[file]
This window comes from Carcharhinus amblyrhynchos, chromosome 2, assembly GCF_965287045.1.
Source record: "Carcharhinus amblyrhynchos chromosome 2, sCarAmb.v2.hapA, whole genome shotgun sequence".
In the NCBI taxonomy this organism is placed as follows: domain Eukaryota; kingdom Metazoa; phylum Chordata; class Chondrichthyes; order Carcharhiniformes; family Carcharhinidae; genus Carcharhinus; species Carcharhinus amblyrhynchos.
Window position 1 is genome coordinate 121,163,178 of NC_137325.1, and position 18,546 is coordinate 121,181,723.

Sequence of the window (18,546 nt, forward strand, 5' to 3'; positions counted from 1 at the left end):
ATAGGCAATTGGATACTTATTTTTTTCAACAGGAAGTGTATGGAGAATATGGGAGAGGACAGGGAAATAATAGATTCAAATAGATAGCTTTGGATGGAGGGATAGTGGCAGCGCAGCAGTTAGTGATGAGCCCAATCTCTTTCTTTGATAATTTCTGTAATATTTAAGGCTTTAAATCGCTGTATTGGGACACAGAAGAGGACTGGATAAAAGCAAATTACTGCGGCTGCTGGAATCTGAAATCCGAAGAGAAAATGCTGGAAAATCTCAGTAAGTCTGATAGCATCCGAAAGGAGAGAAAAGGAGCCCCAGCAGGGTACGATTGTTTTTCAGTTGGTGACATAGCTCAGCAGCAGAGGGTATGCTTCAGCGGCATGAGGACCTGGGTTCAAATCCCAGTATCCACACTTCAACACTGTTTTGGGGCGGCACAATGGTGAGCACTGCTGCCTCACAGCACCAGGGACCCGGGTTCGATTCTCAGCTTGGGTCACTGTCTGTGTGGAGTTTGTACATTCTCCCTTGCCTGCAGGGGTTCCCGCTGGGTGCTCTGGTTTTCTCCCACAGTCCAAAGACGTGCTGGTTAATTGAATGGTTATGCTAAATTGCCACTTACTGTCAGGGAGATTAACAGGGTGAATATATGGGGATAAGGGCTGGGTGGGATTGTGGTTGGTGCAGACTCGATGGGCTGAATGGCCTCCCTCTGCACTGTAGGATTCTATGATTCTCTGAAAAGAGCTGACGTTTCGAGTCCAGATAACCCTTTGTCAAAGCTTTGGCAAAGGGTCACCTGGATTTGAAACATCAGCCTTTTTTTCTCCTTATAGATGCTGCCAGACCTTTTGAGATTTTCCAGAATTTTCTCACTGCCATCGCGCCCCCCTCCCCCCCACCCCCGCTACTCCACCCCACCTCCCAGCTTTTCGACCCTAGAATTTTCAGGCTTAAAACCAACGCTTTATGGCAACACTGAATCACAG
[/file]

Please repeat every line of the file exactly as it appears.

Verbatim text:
This window comes from Carcharhinus amblyrhynchos, chromosome 2, assembly GCF_965287045.1.
Source record: "Carcharhinus amblyrhynchos chromosome 2, sCarAmb.v2.hapA, whole genome shotgun sequence".
In the NCBI taxonomy this organism is placed as follows: domain Eukaryota; kingdom Metazoa; phylum Chordata; class Chondrichthyes; order Carcharhiniformes; family Carcharhinidae; genus Carcharhinus; species Carcharhinus amblyrhynchos.
Window position 1 is genome coordinate 121,163,178 of NC_137325.1, and position 18,546 is coordinate 121,181,723.

Sequence of the window (18,546 nt, forward strand, 5' to 3'; positions counted from 1 at the left end):
ATAGGCAATTGGATACTTATTTTTTTCAACAGGAAGTGTATGGAGAATATGGGAGAGGACAGGGAAATAATAGATTCAAATAGATAGCTTTGGATGGAGGGATAGTGGCAGCGCAGCAGTTAGTGATGAGCCCAATCTCTTTCTTTGATAATTTCTGTAATATTTAAGGCTTTAAATCGCTGTATTGGGACACAGAAGAGGACTGGATAAAAGCAAATTACTGCGGCTGCTGGAATCTGAAATCCGAAGAGAAAATGCTGGAAAATCTCAGTAAGTCTGATAGCATCCGAAAGGAGAGAAAAGGAGCCCCAGCAGGGTACGATTGTTTTTCAGTTGGTGACATAGCTCAGCAGCAGAGGGTATGCTTCAGCGGCATGAGGACCTGGGTTCAAATCCCAGTATCCACACTTCAACACTGTTTTGGGGCGGCACAATGGTGAGCACTGCTGCCTCACAGCACCAGGGACCCGGGTTCGATTCTCAGCTTGGGTCACTGTCTGTGTGGAGTTTGTACATTCTCCCTTGCCTGCAGGGGTTCCCGCTGGGTGCTCTGGTTTTCTCCCACAGTCCAAAGACGTGCTGGTTAATTGAATGGTTATGCTAAATTGCCACTTACTGTCAGGGAGATTAACAGGGTGAATATATGGGGATAAGGGCTGGGTGGGATTGTGGTTGGTGCAGACTCGATGGGCTGAATGGCCTCCCTCTGCACTGTAGGATTCTATGATTCTCTGAAAAGAGCTGACGTTTCGAGTCCAGATAACCCTTTGTCAAAGCTTTGGCAAAGGGTCACCTGGATTTGAAACATCAGCCTTTTTTTCTCCTTATAGATGCTGCCAGACCTTTTGAGATTTTCCAGAATTTTCTCACTGCCATCGCGCCCCCCTCCCCCCCACCCCCGCTACTCCACCCCACCTCCCAGCTTTTCGACCCTAGAATTTTCAGGCTTAAAACCAACGCTTTATGGCAACACTGAATCACAG